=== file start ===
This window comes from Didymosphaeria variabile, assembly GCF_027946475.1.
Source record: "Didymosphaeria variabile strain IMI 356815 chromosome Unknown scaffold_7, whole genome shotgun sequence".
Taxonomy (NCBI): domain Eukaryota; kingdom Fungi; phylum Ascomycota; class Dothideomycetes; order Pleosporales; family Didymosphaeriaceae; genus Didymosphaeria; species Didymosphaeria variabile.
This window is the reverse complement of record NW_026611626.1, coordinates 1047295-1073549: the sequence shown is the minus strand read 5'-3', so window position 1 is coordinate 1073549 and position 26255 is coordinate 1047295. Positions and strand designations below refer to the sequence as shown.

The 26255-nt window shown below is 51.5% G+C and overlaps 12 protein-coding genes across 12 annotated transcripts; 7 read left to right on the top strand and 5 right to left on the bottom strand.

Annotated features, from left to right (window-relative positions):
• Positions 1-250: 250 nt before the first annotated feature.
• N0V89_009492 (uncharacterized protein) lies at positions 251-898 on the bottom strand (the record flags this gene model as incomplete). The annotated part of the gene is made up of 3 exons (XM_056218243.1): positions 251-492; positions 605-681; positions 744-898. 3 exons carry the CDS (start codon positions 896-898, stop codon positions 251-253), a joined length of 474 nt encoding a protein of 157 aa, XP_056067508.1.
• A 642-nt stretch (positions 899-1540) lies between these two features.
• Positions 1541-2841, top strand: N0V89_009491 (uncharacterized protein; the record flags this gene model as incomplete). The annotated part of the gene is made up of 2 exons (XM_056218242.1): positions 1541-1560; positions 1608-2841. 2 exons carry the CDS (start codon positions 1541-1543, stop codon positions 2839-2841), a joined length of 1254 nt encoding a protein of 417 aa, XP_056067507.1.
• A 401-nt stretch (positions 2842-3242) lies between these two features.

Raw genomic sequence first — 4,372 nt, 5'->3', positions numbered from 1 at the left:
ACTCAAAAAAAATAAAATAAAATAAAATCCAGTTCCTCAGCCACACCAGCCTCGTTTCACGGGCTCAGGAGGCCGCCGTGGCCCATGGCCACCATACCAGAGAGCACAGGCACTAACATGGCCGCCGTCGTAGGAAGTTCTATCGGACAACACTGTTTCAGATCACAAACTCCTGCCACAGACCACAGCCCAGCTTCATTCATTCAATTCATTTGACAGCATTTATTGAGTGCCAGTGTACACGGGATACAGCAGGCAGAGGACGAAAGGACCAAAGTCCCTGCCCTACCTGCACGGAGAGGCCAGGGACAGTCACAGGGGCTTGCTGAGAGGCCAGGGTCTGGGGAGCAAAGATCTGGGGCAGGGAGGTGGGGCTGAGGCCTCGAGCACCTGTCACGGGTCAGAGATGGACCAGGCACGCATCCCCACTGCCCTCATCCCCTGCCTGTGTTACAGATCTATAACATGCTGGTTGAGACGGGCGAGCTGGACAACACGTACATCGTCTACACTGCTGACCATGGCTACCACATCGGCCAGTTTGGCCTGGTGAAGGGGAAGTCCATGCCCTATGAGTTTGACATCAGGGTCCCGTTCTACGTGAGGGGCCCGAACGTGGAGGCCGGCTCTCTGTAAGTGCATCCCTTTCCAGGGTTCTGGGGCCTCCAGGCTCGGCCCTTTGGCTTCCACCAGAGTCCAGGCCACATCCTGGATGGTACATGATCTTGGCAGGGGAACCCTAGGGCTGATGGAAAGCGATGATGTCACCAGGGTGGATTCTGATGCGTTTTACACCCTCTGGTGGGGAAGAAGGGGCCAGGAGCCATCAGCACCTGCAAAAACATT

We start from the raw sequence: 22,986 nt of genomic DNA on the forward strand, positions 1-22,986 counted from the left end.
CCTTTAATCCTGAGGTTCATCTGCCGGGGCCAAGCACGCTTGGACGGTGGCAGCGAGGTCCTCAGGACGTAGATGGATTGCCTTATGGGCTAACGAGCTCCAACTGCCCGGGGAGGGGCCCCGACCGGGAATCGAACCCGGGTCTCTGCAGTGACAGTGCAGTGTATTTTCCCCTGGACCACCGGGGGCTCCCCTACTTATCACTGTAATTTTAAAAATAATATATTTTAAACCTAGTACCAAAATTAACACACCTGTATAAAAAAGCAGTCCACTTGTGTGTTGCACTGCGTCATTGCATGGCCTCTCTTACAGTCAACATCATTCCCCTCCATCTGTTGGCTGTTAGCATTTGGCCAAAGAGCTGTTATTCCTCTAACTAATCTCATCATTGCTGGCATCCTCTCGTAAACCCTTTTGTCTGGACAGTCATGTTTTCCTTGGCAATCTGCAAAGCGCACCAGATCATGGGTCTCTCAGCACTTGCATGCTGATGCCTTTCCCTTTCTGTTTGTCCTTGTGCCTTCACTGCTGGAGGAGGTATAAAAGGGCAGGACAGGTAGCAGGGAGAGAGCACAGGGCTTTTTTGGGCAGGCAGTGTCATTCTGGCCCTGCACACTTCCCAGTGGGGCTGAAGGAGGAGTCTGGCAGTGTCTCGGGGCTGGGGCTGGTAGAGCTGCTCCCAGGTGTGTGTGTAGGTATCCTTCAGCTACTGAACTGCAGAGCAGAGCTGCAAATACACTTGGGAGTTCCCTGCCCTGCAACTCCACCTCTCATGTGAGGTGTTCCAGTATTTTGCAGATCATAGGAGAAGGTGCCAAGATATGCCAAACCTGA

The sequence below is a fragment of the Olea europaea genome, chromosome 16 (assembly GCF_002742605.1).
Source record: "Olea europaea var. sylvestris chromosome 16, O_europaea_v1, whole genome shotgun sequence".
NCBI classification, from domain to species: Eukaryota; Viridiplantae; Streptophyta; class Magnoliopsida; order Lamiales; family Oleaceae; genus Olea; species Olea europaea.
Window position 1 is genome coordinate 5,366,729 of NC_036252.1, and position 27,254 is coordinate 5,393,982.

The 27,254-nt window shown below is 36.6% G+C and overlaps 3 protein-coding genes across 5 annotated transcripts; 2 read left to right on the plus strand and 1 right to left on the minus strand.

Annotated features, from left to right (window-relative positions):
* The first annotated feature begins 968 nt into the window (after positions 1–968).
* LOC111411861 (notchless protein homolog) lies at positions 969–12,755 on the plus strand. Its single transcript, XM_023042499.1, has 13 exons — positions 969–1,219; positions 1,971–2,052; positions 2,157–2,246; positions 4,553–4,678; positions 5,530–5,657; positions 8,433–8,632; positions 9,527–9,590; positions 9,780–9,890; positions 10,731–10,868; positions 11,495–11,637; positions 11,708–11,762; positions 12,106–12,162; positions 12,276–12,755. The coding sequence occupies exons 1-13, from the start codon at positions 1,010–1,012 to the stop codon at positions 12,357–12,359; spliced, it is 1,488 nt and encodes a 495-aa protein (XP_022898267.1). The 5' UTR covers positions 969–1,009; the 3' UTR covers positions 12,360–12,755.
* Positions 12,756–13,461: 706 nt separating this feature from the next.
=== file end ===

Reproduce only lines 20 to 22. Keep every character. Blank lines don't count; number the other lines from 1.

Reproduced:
The 27,254-nt window shown below is 36.6% G+C and overlaps 3 protein-coding genes across 5 annotated transcripts; 2 read left to right on the plus strand and 1 right to left on the minus strand.

Annotated features, from left to right (window-relative positions):
* The first annotated feature begins 968 nt into the window (after positions 1–968).